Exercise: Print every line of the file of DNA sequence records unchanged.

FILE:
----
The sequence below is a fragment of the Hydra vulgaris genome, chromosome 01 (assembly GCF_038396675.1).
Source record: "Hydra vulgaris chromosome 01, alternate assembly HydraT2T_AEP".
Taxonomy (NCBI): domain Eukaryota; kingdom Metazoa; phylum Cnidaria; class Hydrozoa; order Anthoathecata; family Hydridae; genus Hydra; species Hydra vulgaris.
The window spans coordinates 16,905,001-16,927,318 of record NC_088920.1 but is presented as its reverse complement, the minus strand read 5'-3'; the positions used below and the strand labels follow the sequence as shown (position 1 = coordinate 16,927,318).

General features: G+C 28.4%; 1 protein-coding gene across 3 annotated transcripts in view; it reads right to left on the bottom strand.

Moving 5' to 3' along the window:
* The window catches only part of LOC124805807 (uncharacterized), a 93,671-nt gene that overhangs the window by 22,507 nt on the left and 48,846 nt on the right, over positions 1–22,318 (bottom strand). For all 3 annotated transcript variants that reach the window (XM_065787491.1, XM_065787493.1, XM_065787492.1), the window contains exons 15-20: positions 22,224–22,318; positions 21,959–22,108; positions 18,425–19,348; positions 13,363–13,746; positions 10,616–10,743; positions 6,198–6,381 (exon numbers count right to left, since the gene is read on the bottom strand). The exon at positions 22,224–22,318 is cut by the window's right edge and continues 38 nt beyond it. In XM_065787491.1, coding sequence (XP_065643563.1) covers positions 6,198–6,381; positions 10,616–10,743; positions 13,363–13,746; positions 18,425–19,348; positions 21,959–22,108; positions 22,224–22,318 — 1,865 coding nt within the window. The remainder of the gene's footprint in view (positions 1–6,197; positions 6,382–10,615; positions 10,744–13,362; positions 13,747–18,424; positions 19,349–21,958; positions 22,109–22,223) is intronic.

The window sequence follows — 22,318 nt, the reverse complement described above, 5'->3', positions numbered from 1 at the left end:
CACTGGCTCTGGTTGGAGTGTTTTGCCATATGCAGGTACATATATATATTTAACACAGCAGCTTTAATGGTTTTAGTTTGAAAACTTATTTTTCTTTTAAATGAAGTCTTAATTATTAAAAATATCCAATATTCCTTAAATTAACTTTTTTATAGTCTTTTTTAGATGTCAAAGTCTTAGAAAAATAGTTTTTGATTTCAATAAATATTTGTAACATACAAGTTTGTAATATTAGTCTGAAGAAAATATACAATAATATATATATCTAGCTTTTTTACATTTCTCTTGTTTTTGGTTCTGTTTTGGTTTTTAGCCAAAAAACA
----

The sequence below is a fragment of the Hydra vulgaris genome, chromosome 01 (assembly GCF_038396675.1).
Source record: "Hydra vulgaris chromosome 01, alternate assembly HydraT2T_AEP".
Taxonomy (NCBI): domain Eukaryota; kingdom Metazoa; phylum Cnidaria; class Hydrozoa; order Anthoathecata; family Hydridae; genus Hydra; species Hydra vulgaris.
The window spans coordinates 16,905,001-16,927,318 of record NC_088920.1 but is presented as its reverse complement, the minus strand read 5'-3'; the positions used below and the strand labels follow the sequence as shown (position 1 = coordinate 16,927,318).

General features: G+C 28.4%; 1 protein-coding gene across 3 annotated transcripts in view; it reads right to left on the bottom strand.

Moving 5' to 3' along the window:
* The window catches only part of LOC124805807 (uncharacterized), a 93,671-nt gene that overhangs the window by 22,507 nt on the left and 48,846 nt on the right, over positions 1–22,318 (bottom strand). For all 3 annotated transcript variants that reach the window (XM_065787491.1, XM_065787493.1, XM_065787492.1), the window contains exons 15-20: positions 22,224–22,318; positions 21,959–22,108; positions 18,425–19,348; positions 13,363–13,746; positions 10,616–10,743; positions 6,198–6,381 (exon numbers count right to left, since the gene is read on the bottom strand). The exon at positions 22,224–22,318 is cut by the window's right edge and continues 38 nt beyond it. In XM_065787491.1, coding sequence (XP_065643563.1) covers positions 6,198–6,381; positions 10,616–10,743; positions 13,363–13,746; positions 18,425–19,348; positions 21,959–22,108; positions 22,224–22,318 — 1,865 coding nt within the window. The remainder of the gene's footprint in view (positions 1–6,197; positions 6,382–10,615; positions 10,744–13,362; positions 13,747–18,424; positions 19,349–21,958; positions 22,109–22,223) is intronic.

The window sequence follows — 22,318 nt, the reverse complement described above, 5'->3', positions numbered from 1 at the left end:
CACTGGCTCTGGTTGGAGTGTTTTGCCATATGCAGGTACATATATATATTTAACACAGCAGCTTTAATGGTTTTAGTTTGAAAACTTATTTTTCTTTTAAATGAAGTCTTAATTATTAAAAATATCCAATATTCCTTAAATTAACTTTTTTATAGTCTTTTTTAGATGTCAAAGTCTTAGAAAAATAGTTTTTGATTTCAATAAATATTTGTAACATACAAGTTTGTAATATTAGTCTGAAGAAAATATACAATAATATATATATCTAGCTTTTTTACATTTCTCTTGTTTTTGGTTCTGTTTTGGTTTTTAGCCAAAAAACA